Pranayama shown to decrease markers of inflammation

Yogic breathing techniques collectively known as pranayama have been used to promote health and well-being for centuries.  Applying these practices to actually treat disease is a relatively modern idea, yet it is gaining traction among gurus.  As a noteworthy example, the late B K S Iyengar produced an instructional video titled Yoga for Asthma.  Scientists too are beginning to gather evidence to help these time-honored techniques achieve medical acceptance.  Of particular interest to me, a small trial published in BMC Complementary and Alternative Medicine offers insight into possible mechanisms.

Pranayama-Benefits
image cited: http://healthresearchfunding.org/kpalbhati-pranayama-benefits/

The study synopsis is as follows: 20 participants were randomized into two groups either receiving instruction in a yogic breathing technique or placebo, which was defined as a concentration based mental exercise.  Those in the test group were instructed to chant mantra verses for 10 minutes, then preform 10 minutes of breathing exercises according to the guidance of a yoga expert.  At 5-minute intervals after the completion of the exercises, saliva samples were drawn and inflammatory molecules therein were measured.  The treatment and control groups were then compared head-to-head.  After 20 minutes, the markers which achieved statistically significant decreases include, IL-1B IL-8, and MCP-1; IL-1RA, IL-6, IL-10, IL-17, IP-10, MIP-1b, and TNF-α did not appear to differ between the groups.  Based on these outcomes, scientists can better determine which form of inflammation is most apt to respond to pranayama therapy.

The study at hand makes no claims to offer definitive advice for the development of an alternative treatment program.  Indeed, there are several limitations:

  1. The long term effect of pranayama therapy was not explored.  Traditionally, success at yoga could take weeks, months, or years depending on circumstances and efforts of the practitioners.
  2. There is an important confounding variable which hasn’t been accounted for.  The participants could be responding to the guiding influence of the yoga instructor, not the yoga techniques in their own right.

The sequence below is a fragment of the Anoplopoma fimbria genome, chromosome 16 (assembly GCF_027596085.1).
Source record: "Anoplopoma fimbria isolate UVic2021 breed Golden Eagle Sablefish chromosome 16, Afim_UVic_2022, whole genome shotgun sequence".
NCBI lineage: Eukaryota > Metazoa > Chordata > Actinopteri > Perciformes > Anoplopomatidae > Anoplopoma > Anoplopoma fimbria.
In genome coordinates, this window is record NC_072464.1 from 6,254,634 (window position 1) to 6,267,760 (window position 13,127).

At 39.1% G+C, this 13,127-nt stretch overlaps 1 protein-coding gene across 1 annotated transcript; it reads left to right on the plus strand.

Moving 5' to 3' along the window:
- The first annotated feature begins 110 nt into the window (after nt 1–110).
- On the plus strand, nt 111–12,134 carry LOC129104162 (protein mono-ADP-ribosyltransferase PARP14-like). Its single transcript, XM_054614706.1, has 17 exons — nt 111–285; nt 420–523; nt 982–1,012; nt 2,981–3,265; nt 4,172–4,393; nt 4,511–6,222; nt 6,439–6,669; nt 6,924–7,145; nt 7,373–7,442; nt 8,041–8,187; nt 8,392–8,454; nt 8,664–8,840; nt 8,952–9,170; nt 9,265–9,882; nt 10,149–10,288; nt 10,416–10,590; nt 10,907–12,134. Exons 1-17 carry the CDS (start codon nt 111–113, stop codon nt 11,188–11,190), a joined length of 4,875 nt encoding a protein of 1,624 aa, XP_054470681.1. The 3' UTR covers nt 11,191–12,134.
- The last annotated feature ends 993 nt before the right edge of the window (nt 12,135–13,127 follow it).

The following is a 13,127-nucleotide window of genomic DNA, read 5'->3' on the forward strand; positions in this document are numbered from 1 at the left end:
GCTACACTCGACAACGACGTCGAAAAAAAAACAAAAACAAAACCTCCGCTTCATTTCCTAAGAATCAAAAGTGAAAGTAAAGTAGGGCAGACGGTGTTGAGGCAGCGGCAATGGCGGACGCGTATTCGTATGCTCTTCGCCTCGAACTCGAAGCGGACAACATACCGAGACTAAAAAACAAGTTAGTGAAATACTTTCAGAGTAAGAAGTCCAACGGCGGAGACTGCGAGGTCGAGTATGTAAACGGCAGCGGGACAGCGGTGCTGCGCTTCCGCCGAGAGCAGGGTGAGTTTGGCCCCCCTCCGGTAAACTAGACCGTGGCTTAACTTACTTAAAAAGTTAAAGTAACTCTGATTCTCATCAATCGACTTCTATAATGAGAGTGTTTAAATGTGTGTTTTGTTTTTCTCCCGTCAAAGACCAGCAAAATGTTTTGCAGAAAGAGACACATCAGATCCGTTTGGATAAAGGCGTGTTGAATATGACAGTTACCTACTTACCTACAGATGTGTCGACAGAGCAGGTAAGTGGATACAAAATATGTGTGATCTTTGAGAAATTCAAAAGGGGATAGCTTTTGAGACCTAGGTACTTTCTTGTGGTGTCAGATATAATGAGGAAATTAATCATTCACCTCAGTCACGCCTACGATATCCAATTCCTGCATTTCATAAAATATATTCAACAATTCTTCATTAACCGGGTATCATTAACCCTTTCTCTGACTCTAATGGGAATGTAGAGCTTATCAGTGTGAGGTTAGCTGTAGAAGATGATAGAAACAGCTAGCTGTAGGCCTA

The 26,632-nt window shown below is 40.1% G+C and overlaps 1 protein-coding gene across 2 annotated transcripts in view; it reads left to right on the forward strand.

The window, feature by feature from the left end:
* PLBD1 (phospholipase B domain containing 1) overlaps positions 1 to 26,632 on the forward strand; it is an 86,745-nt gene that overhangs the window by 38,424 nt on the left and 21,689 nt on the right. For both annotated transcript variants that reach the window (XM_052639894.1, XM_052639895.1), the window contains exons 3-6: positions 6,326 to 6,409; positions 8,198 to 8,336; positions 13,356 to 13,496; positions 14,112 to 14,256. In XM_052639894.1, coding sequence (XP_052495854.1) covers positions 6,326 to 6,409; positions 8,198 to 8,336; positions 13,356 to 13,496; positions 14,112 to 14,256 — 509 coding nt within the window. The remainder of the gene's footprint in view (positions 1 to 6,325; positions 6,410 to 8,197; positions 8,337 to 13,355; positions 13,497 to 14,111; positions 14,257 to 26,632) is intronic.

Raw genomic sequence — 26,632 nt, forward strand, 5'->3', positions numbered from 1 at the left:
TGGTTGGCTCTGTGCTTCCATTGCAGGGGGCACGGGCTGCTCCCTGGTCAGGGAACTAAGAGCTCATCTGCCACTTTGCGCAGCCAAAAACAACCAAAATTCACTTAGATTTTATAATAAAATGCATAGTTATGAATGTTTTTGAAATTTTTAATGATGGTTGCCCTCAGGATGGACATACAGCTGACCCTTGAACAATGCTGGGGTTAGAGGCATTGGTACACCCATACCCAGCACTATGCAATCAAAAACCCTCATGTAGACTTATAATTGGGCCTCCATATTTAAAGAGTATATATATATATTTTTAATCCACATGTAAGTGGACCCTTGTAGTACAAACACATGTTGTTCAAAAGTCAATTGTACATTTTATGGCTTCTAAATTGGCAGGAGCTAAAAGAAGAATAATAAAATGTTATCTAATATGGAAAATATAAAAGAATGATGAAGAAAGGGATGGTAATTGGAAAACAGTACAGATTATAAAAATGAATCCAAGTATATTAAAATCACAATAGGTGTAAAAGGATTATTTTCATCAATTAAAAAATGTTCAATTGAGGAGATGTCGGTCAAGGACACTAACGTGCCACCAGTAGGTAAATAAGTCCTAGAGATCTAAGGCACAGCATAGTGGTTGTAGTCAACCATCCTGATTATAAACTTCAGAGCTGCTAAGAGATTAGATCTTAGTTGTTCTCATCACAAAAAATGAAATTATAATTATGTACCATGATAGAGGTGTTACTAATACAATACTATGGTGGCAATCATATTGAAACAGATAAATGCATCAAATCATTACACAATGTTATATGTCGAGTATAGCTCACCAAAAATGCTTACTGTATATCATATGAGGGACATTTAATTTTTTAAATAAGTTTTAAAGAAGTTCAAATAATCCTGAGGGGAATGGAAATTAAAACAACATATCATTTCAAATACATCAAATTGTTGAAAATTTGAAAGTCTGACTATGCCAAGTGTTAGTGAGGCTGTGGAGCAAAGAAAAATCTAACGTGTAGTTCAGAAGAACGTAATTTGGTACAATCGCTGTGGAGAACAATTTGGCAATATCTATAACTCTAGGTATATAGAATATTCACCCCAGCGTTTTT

3. The sample size of the study was low, and furthermore, documented baseline characteristics were scant.  These shortcoming could have been improved if the investigators employed a cross-over study design.
  4. Quality-of-life and disease state progression findings cannot be inferred from the biomarker data.  We still don’t know how useful a pranayama practice might be compared to other available treatment options.

Despite these limitation, I am still quite optimistic for the about the anti-inflammatory properties of yogic breathing.  Furthermore, the ability for investigators to measure biomolecules via the non-invasive saliva test will influence future yoga research.  Although expert opinion may still be the best guide to judge the medicinal value of pranayama for the time being, the study at hand is a bold step forward.

Reference:

Twal WO, Wahlquist AE, and Balasubramanian S. Yogic breathing when compared to attention control reduces the levels of pro-inflammatory biomarkers in saliva. BMC Complement Altern Med, 2016 Aug; 16 (294): 1-10.

Available From:

https://www.ncbi.nlm.nih.gov/pmc/articles/PMC4991069/pdf/12906_2016_Article_1286.pdf

 

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